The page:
If you have been following our 3-part installment on ‘The Etiquette of Heirlooms’, you are becoming a well-seasoned pro on the modern methodology of memories and possessions – congrats! In Part I, we explored the 3 “P’s” – people, priorities and possessions. In Part II, we presented tips for parting with belongings that represent good times and great people. In Part III (below), we are pleased to share what in the world to do with what’s left!
In a perfect world, our homes would be clutter-free, our loved one would have the space (and desire) for everything acquired over the years, or your newly-downsized home would magically fit everything you have at-hand. But this is not a perfect world, nor a perfect process – so let’s run through 4 methods for managing the remainder of the heirlooms and personal belongings. (At this point, we are assuming that items of great sentimental value have been re-homed, and that an efficient and effective clear-out strategy is the current game plan.)
An estate sale is less often conducted when a senior is downsizing, and more often utilized when a loved one has passed away. As you can imagine, estate sales present a variety of physical, social and emotional challenges. Feelings of grief and loss may add to what is an already cumbersome and time-consuming process. Many families choose to hire an estate sale service to not only lighten the burden, but also increase visibility, boost revenue, alleviate stress and instill efficiency. Be sure you check in with the estate attorney prior to holding the sale, and consider the value of having substantial items appraised. Many vetted estate sale companies plan to sell 90-95% of the home’s items with a goal of having little remaining for you to discard. Be sure to ask about commission rates!
In some cases, liquidating large items may be best suited through the consignment process. In this case, the consignment shop owner become the point of contact and receives a percentage of what the item sells for. Consignment contracts differ, but many limit the time on hand to 90 days before the item is returned to the original owner. You may choose consignment services to off-load the remaining items after your estate sale, or if you feel that you do not have enough items to warrant a full estate sale at all.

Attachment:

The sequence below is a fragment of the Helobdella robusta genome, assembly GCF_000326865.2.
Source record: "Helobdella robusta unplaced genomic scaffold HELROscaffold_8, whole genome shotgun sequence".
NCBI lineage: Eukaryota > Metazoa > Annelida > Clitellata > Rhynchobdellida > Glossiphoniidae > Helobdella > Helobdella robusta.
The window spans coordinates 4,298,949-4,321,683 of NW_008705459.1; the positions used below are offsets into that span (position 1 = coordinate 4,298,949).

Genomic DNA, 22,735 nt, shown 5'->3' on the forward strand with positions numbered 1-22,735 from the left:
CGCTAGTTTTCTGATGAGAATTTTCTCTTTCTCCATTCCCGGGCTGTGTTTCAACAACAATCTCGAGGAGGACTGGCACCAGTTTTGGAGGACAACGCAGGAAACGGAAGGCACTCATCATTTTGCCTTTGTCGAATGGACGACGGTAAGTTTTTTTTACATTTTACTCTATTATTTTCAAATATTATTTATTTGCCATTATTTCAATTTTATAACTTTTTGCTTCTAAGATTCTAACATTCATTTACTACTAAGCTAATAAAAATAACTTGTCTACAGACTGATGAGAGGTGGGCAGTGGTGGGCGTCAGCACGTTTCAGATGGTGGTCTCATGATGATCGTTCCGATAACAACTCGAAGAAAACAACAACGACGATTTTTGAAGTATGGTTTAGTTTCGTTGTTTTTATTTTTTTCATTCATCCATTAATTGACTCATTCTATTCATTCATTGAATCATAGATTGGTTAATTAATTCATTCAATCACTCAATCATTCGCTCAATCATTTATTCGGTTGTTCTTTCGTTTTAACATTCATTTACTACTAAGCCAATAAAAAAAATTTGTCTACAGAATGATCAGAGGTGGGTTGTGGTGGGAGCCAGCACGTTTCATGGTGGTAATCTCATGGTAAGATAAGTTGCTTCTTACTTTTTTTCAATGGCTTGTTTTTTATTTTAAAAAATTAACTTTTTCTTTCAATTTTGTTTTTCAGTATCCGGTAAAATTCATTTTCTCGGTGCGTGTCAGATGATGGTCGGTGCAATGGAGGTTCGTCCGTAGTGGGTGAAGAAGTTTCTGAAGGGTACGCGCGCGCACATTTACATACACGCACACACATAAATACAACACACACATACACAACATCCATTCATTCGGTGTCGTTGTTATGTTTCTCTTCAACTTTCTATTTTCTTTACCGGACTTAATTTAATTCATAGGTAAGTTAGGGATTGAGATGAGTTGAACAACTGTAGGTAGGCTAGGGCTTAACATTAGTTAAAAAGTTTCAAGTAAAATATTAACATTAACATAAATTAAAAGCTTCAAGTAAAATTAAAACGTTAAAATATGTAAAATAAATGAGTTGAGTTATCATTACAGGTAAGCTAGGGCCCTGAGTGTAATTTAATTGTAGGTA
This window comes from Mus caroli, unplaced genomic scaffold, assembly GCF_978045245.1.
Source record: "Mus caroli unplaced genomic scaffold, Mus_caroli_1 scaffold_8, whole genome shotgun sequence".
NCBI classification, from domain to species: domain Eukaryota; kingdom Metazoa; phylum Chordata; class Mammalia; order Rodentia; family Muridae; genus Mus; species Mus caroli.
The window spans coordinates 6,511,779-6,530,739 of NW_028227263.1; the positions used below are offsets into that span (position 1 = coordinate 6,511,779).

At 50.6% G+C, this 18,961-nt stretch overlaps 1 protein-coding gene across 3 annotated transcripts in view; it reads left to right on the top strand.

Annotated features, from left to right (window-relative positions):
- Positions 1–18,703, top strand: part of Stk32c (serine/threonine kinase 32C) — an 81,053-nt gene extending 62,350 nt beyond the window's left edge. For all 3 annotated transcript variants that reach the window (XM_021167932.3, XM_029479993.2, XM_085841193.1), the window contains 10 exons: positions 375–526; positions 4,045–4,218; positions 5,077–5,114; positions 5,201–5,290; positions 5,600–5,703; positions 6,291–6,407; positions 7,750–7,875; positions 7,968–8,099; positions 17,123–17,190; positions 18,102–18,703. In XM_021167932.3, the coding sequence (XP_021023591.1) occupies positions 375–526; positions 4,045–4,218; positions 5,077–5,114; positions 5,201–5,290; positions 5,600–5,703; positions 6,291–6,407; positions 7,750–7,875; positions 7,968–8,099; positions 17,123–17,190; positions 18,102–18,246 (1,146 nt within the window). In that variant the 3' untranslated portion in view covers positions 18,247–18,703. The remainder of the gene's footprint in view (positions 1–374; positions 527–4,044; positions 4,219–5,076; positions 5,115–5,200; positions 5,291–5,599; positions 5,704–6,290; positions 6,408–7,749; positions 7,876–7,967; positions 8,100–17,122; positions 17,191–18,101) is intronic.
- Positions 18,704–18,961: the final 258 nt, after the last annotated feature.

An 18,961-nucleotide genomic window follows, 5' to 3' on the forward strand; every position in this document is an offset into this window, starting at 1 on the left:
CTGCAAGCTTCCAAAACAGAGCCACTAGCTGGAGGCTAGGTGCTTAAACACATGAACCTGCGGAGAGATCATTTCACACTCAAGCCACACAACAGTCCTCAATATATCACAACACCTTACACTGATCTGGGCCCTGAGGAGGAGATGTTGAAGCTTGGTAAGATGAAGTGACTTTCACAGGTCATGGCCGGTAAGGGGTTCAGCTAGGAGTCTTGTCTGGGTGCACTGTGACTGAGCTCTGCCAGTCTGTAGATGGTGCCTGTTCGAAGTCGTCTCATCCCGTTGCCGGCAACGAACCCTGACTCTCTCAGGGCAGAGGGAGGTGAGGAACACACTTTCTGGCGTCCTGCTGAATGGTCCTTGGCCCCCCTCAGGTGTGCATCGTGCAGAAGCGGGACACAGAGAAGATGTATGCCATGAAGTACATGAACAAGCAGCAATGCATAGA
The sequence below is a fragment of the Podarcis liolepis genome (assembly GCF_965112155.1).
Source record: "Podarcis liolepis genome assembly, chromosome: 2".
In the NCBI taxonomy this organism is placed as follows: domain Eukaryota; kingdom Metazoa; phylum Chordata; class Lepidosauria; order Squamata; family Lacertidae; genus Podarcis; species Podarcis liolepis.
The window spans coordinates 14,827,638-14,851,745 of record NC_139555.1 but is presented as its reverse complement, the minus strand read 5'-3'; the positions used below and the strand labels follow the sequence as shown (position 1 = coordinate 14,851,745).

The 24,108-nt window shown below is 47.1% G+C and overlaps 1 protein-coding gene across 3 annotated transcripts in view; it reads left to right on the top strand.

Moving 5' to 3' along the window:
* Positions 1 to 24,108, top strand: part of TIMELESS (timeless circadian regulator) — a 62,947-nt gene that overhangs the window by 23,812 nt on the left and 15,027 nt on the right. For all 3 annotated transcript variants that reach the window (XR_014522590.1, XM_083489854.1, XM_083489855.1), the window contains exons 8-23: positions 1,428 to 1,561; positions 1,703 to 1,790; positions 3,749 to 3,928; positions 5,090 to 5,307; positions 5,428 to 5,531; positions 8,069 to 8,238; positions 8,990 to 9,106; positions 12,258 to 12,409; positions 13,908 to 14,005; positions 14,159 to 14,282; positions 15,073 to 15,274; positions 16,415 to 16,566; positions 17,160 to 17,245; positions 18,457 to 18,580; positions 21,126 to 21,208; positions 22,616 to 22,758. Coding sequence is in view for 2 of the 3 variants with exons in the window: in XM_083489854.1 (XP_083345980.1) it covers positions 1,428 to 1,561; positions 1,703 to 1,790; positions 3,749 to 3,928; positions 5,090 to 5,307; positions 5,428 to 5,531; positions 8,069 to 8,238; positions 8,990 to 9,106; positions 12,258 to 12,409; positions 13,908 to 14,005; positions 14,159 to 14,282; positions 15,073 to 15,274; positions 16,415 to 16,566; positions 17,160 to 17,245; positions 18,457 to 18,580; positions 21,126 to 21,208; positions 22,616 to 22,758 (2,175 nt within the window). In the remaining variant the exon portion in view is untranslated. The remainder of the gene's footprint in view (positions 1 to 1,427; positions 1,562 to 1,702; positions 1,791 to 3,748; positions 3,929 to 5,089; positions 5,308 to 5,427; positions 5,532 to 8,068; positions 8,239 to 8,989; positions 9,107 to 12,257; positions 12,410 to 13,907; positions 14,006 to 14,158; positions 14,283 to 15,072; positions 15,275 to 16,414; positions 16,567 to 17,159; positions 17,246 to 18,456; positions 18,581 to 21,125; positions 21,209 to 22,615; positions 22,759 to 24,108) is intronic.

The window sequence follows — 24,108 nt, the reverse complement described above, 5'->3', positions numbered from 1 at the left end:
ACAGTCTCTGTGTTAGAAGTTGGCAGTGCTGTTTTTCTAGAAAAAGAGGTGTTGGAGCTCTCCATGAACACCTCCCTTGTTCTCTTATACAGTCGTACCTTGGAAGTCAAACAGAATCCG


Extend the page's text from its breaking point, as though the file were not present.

Auctions are another approach to handling estate items, and can take the form of a physical sale or an online auction format. Note that pricing varies in an auction as there is typically a ‘starting bid’, whereas estate sales and consignment stores usually tag things with fair market value. Auctioneers typically retain control over pricing, and in most states, must be licensed and/or at least bonded. In addition, auctions tend to draw more traffic at one-time than an in-home estate sale where parking may be limited. Online-auctions can attract a very large number of bidders, but keep in mind the cost of transporting the items can add-up! Fees may include labor, advertising and commission.
Donations & Disposal
Whether you love supporting a good cause or just need a good home for the items, many non-profit organizations will gladly accept donations. Not that there are different tax benefits if the executor of the estate or the beneficiary donates the item(s). Be sure to take consult with your tax advisor, take a preliminary inventory and keep receipts of all donations. Learn more at: https://www.irs.gov/charities-non-profits/contributors/tax-information-on-donated-property.
(While not heirlooms, it is important to note that medications and household hazardous waste require special disposal and cannot be donated nor thrown in the trash. Local municipalities typically offer multiple drop-off sites for these items, so check with your city or county for proper guidelines.)
We hope you or someone you know may benefit from our 3-part series on ‘The Etiquette of Heirlooms’. If you have any questions at all, or would like an introduction to an estate sale, auction, consignment or other resource in your area – just let us know! Email email@example.com
Helen & Julie